Here are 3 practical definitions of life, which are useful in their respective contexts and are also fairly independent from each other.
A physical entity, called an organism, is alive as long as it is able to take care of itself to some large extent. It should be able to acquire and process resources needed to maintain its general state. Life is defined per individual and ends with the death of that individual. Whenever death is being discussed, this is the definition of life that's being used.
In science, life is defined for a set of organisms with a common ancestor. It is the ability for one or a few of such organisms to produce similar organisms with the same ability to reproduce.
Chemical reactions, nuclear reactions, and dominoes collapsing are typically not normally considered life, although they somewhat fit the definition above. Their reproduction can be seen as a spontaneous reaction of the form:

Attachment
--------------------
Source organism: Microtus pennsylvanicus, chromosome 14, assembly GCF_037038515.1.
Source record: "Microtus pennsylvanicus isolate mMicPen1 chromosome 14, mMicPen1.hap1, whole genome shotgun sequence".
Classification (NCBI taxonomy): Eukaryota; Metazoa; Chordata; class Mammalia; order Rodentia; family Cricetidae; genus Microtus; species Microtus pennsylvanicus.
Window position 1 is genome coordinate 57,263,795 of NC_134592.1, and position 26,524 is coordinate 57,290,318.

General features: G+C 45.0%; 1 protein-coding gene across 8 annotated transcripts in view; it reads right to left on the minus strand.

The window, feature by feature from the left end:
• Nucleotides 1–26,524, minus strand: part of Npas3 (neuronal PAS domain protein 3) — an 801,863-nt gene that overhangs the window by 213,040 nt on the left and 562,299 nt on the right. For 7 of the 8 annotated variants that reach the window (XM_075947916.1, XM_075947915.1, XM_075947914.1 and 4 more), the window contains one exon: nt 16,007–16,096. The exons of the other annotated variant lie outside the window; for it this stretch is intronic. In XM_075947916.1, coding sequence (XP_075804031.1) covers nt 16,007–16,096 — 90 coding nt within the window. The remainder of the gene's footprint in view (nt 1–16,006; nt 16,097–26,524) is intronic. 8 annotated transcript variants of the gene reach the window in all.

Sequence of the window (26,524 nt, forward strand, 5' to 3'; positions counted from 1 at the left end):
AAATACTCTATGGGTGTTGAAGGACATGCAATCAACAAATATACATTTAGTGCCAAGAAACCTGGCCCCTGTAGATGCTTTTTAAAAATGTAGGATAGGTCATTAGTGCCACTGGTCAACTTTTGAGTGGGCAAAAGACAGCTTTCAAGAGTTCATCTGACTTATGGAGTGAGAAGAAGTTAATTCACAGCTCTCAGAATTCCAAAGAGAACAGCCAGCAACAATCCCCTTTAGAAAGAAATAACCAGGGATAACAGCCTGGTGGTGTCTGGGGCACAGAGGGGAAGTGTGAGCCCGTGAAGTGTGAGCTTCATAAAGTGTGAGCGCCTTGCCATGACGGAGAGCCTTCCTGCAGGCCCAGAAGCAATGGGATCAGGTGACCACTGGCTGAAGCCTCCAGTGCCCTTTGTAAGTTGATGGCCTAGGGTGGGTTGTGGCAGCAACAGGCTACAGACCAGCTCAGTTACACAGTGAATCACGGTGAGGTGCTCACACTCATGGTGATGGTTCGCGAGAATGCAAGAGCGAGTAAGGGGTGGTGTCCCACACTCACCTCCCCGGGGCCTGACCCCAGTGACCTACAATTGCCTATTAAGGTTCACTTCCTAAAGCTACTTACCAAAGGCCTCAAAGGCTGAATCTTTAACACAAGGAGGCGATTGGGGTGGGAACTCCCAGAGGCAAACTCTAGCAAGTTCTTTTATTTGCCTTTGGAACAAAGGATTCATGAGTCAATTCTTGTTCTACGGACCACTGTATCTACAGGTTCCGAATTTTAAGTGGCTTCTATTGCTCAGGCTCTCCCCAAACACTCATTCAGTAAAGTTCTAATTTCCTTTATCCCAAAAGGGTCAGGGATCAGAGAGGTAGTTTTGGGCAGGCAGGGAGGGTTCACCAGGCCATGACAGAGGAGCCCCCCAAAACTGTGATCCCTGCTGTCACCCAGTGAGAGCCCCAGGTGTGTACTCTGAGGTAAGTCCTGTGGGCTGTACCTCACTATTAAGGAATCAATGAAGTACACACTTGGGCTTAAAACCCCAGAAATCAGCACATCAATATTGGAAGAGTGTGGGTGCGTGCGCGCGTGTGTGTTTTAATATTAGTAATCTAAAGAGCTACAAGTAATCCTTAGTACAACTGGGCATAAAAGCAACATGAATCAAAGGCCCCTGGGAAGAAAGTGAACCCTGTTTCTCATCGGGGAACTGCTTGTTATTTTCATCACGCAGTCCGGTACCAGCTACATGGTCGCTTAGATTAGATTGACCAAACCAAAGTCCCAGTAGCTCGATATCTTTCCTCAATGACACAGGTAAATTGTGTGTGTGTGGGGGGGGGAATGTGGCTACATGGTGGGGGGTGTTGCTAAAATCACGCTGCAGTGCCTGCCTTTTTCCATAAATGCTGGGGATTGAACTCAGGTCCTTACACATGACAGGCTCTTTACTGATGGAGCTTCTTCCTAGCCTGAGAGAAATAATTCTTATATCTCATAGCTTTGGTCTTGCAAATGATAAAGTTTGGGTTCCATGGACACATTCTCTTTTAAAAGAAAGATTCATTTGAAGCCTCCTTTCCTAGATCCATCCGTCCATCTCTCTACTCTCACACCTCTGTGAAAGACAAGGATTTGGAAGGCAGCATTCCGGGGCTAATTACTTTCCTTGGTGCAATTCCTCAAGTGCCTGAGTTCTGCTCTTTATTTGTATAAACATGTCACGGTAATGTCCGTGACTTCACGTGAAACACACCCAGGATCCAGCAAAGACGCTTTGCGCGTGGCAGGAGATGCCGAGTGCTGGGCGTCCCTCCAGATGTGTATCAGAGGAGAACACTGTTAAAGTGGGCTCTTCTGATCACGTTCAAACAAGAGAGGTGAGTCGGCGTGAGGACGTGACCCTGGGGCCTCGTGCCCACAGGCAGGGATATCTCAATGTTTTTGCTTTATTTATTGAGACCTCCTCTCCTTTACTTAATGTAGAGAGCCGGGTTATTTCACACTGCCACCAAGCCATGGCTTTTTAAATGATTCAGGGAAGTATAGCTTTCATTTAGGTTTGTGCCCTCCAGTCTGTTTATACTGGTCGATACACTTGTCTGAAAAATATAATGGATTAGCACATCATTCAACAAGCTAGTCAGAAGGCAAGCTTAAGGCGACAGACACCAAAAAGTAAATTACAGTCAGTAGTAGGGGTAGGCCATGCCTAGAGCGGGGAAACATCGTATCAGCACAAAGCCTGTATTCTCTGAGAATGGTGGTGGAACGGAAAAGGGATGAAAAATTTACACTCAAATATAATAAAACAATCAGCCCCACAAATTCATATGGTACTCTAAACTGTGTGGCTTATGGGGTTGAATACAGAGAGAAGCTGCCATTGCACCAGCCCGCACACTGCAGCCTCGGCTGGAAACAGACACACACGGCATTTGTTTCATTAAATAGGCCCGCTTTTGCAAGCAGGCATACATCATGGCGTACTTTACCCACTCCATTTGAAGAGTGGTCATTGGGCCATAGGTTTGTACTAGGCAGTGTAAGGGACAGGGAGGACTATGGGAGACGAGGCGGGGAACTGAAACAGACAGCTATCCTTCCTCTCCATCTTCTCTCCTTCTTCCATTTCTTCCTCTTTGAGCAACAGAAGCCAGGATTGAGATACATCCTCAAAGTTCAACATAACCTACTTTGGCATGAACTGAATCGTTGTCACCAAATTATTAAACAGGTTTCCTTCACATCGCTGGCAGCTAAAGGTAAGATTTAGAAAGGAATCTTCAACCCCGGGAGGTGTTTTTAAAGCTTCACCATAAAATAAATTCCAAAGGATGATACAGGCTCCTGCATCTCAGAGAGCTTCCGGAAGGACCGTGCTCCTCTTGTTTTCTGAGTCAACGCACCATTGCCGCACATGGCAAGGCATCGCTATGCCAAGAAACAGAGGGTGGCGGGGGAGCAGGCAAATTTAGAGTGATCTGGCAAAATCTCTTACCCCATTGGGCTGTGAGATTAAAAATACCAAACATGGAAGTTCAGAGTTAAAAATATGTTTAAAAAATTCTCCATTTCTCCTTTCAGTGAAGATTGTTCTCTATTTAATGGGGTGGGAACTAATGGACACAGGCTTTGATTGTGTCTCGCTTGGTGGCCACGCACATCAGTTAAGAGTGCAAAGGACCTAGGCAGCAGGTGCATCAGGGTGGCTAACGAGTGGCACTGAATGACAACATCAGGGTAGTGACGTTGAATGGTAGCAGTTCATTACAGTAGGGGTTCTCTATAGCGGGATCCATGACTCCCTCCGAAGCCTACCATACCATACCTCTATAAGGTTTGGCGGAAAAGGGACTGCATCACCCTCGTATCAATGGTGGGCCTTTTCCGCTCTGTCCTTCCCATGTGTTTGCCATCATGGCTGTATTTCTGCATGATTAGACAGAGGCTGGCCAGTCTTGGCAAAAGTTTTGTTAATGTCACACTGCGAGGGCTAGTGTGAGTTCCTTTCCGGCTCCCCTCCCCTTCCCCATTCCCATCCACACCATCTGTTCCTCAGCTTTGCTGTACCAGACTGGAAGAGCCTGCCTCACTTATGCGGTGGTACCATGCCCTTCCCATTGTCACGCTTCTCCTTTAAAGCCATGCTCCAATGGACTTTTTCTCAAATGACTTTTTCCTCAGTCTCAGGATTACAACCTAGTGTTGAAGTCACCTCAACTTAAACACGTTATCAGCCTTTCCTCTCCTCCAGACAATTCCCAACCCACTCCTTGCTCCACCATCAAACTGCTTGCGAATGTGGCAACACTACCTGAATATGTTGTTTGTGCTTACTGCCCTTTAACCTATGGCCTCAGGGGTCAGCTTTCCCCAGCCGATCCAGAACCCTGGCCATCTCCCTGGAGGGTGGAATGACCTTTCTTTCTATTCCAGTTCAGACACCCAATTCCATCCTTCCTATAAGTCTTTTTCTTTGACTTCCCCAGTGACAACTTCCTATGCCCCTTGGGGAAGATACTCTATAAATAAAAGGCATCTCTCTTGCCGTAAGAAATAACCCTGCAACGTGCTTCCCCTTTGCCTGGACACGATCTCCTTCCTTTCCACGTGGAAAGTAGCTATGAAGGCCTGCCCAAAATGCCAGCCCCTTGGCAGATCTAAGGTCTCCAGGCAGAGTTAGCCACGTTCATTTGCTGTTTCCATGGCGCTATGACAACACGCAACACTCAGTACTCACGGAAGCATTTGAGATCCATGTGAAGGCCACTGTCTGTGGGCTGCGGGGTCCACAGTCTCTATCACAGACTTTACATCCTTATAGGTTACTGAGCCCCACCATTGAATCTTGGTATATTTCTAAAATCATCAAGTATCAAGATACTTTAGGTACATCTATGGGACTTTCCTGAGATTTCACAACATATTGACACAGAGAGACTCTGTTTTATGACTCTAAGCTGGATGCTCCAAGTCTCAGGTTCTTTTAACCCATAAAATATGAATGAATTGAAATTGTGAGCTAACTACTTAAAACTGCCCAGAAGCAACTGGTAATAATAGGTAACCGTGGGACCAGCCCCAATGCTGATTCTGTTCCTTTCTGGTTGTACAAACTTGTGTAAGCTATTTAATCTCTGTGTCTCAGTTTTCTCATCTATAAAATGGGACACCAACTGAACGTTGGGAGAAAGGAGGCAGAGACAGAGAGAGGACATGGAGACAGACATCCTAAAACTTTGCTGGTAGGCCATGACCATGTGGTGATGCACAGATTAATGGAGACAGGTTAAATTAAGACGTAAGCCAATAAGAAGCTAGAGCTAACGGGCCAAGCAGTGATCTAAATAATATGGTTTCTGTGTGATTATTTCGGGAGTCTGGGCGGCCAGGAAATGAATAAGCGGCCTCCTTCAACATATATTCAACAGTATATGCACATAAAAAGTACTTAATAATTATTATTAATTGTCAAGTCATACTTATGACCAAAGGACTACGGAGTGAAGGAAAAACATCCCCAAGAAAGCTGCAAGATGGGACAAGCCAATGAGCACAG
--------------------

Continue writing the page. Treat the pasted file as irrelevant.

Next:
Source of Matter and Energy + Parental Energy → Unusable Matter + more Parental Energy
In this definition, physical entities that can improve the efficiency with which they deal with their environment are said to be life-forms. This includes all organisms and machines capable of learning. This excludes evolution in the traditional biological sense where random mutations generated in a parent organism take effect only in the children, where children constitute distinct organisms. If the mutated children were considered part of the same organism as the parents, which we'd call a colony, then it would be fair to treat this trial-and-error internal evolution as a mechanism for self adaptation.